As the South Carolina Access to Justice Commission prepares for the Final Hearing in November, the nation is facing one of the largest financial catastrophes in recent history. The Commission was established specifically to find innovative ways to address barriers to legal representation for people with low income and also those with modest means.
Analysts predict that this situation is not going to change anytime soon. And as an entity who has already been reviewing the available resources within the state, that’s more than a little scary. There are many dedicated attorneys and human service organizations that are working diligently to meet the need. And the need is only going to grow.
Just last week at the Heroes in the Fight Dinner, led by Mental Health America of South Carolina, I spoke with Ed Mullins of Nelson Mullins Riley and Scarborough, LLP about access to justice. He reminded me that many South Carolinians with mental illness face numerous barriers to access to justice.
And it’s true. Prior to my Commission work, I assisted people with disabilities, many with mental illness, in their struggle with civil rights violations. I saw people battling depression who defaulted on custody and divorce actions because they were so overwhelmed by their illness. Other people struggled with their bipolar disorder, cycling through manic and depressive states, sometimes running up bills and other times unable to pay bills.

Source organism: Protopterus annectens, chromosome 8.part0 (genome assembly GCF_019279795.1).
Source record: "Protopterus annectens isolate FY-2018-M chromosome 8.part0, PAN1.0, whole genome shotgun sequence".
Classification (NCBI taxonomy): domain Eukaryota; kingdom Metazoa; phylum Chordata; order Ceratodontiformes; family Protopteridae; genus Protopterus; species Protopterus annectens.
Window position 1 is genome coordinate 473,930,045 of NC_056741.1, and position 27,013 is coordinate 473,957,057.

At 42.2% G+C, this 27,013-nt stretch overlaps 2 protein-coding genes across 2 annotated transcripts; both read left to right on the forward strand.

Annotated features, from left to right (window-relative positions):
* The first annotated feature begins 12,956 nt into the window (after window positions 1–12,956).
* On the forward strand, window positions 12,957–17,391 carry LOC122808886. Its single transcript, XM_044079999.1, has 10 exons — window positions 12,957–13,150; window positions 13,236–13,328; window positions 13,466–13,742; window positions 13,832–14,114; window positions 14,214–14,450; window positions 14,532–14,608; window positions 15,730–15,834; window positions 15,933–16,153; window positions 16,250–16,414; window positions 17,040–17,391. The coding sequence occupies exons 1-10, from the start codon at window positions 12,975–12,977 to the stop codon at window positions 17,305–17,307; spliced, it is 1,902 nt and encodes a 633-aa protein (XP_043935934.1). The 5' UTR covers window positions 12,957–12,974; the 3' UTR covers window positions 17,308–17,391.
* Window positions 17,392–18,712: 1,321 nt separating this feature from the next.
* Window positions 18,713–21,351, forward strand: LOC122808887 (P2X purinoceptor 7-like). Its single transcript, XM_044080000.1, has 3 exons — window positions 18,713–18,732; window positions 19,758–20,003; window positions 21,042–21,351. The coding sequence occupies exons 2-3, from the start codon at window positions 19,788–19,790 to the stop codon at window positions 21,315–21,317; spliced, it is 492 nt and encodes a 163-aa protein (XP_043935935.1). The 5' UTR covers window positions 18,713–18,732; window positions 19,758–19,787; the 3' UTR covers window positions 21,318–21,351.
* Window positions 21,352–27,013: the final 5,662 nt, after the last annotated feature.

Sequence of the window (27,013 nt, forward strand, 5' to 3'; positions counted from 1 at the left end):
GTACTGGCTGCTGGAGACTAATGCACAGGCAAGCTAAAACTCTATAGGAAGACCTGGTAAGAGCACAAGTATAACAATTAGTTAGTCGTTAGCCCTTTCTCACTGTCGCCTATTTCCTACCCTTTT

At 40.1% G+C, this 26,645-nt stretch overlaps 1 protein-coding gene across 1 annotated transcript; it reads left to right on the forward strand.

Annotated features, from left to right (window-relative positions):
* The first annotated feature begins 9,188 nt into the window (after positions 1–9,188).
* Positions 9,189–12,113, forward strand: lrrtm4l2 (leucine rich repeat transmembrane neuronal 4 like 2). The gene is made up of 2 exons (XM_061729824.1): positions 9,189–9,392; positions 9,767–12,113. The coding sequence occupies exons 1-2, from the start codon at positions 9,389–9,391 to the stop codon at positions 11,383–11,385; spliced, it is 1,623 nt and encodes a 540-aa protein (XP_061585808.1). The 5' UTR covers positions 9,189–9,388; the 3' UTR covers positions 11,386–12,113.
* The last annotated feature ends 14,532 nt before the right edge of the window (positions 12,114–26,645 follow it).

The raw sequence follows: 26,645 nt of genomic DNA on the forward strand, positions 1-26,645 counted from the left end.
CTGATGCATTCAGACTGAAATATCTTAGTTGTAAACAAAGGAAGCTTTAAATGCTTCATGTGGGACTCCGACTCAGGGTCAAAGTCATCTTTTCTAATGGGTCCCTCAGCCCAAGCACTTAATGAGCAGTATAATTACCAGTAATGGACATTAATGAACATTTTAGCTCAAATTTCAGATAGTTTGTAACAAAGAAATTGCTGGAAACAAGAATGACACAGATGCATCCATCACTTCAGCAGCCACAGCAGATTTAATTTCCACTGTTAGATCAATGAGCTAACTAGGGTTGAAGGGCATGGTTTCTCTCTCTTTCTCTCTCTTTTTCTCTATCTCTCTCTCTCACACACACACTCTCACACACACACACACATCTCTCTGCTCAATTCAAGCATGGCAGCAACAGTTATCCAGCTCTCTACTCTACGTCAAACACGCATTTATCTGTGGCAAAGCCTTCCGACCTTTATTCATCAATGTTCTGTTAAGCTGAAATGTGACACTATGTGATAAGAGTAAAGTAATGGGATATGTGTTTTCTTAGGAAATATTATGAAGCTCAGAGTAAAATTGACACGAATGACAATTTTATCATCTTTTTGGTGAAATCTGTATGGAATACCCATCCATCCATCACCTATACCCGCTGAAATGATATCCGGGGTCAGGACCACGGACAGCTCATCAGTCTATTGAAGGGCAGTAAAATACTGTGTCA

I was reminded of the nefarious link between mental health and barriers to justice when I read about Addie Polk in Ohio. Ms. Polk is a 90 year old woman who shot herself while sheriff’s deputies tried to evict her. Add to that, this economic slump/recession/depression/downturn/collapse/etc. has just begun.
Maybe if Ms. Polk had access to legal services or a pro bono attorney, she would have not become so desperate, so distraught, so despondent. It’s likely she thought she was unable to afford an attorney. That’s where access to justice becomes crucial. There are many resources available, but not knowing that there are resources, coupled with not knowing where to find them, that’s when people lose hope.
The financial decline may subside, but this is not about money. This is about lives. And when someone loses their home – it deeply affects them. And, in turn, their mental well-being.
That’s when barriers to justice impact the public, when they impact people who are emotionally fragile.
For Ms. Polk and others like her.